4 Steps in Successful Supply Chain Inventory Management

4 Steps in Successful Supply Chain Inventory Management

  • Amid disruptions, making supply chains resilient has taken precedence over chasing efficiency
  • Companies need the ability to adapt their inventories to match the changing consumer demand patterns
  • Advanced inventory and warehouse management software can help companies tap into real-time data for better visibility and forecasting

The supply chain new normal is being shaped by many factors today -- a seemingly never-ending pandemic, port congestions, shipping price surge, raw material shortages and altered consumer demands and even cyberattacks.

According to a survey by The Economist Intelligence Unit and GEP, two-thirds of the supply chain and procurement leaders said their enterprise suffered a 6%-20% hit on their annual revenues as the pandemic decimated markets.

Weaving resilience into supply chains has naturally became the need of the hour, taking precedence over supply chain efficiency.

A solid process of inventory management and control, revamped inventory management strategies, and technological transformation are the way forward.

Let’s begin by exploring the concept of supply chain inventory management.

What is supply chain inventory management?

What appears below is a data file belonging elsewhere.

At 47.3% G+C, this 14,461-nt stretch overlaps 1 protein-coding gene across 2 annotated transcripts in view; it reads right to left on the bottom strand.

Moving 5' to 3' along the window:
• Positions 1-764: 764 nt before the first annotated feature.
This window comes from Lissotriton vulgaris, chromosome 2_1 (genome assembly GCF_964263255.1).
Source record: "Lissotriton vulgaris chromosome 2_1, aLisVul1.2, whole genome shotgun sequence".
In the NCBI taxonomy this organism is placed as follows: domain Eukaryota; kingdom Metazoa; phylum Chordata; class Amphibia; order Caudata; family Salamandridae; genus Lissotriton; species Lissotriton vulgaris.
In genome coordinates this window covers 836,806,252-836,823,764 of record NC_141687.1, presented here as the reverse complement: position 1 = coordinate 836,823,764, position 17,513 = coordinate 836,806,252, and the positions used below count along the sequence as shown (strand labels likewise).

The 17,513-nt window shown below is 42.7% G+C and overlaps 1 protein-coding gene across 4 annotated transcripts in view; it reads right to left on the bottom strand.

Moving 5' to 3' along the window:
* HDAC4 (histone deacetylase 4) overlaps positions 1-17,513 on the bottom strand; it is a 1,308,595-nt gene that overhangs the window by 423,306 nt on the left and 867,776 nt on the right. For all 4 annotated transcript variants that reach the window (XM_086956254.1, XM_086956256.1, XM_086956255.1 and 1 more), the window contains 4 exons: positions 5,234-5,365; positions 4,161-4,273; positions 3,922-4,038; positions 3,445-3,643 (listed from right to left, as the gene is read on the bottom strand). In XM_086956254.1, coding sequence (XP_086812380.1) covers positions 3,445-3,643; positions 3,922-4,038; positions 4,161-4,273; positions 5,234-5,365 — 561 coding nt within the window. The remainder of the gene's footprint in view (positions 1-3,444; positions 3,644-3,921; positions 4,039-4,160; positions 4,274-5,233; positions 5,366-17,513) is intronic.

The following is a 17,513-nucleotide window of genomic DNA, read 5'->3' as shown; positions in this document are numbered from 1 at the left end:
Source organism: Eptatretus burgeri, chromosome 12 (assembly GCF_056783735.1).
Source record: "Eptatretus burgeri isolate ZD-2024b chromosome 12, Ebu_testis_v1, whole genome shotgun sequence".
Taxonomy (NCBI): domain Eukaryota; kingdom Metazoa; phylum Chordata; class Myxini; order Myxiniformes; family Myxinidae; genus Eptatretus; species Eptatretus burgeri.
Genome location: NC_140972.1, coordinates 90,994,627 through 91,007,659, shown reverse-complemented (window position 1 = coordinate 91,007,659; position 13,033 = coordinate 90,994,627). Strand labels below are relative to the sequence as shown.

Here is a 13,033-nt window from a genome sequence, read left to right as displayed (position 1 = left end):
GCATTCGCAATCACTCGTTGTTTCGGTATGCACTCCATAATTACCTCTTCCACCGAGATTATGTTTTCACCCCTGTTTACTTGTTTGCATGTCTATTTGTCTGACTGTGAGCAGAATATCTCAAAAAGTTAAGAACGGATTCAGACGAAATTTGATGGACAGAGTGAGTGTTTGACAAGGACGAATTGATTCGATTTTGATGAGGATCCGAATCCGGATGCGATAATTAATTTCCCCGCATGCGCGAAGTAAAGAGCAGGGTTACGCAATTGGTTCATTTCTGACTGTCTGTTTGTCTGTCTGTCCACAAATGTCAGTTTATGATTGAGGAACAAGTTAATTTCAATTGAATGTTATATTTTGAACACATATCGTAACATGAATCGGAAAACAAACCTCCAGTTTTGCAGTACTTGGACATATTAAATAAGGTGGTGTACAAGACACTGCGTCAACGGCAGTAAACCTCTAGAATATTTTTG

Inventory refers to raw materials, goods-in-process, finished goods, or merchandise. It is one of the most valuable assets for a company dealing with tangible goods.

When faced with disruptions, companies need the ability to adapt their inventories to always match the demand. That means ensuring the goods aren’t overstocked, understocked, or delivered after substantial delays, regardless of disruptions like pandemics, cyberattacks, or natural disasters. That’s where supply chain inventory management can help.

Inventory management is the process that ensures the adequate availability of these goods across the supply chain of a company — manufacturing facilities, warehouses, and the last point of sale.

Several inventory management techniques can help companies minimize the impact of a supply chain disruption and ensure business continuity. These include the JIC (just-in-case) methodology, FIFO (first-in, first-out), the EOQ (economic order quantity) model, and the safety stock methodology, among others.

Now let’s see look at four best practices for a solid process of inventory management and control, which will improve the chances of success of your inventory management strategies.

Four ways of ensuring more efficient supply chain inventory management

1. Maintain alternative suppliers for your core business

Having alternative suppliers spread across geographies is a great way to ensure that the supply of essential goods for your business remains uninterrupted. While this may not seem extremely efficient, it certainly helps mitigate risks from black swan events.

Another step is to maintain reserve or safety stocks to prevent operations from grinding to a halt completely.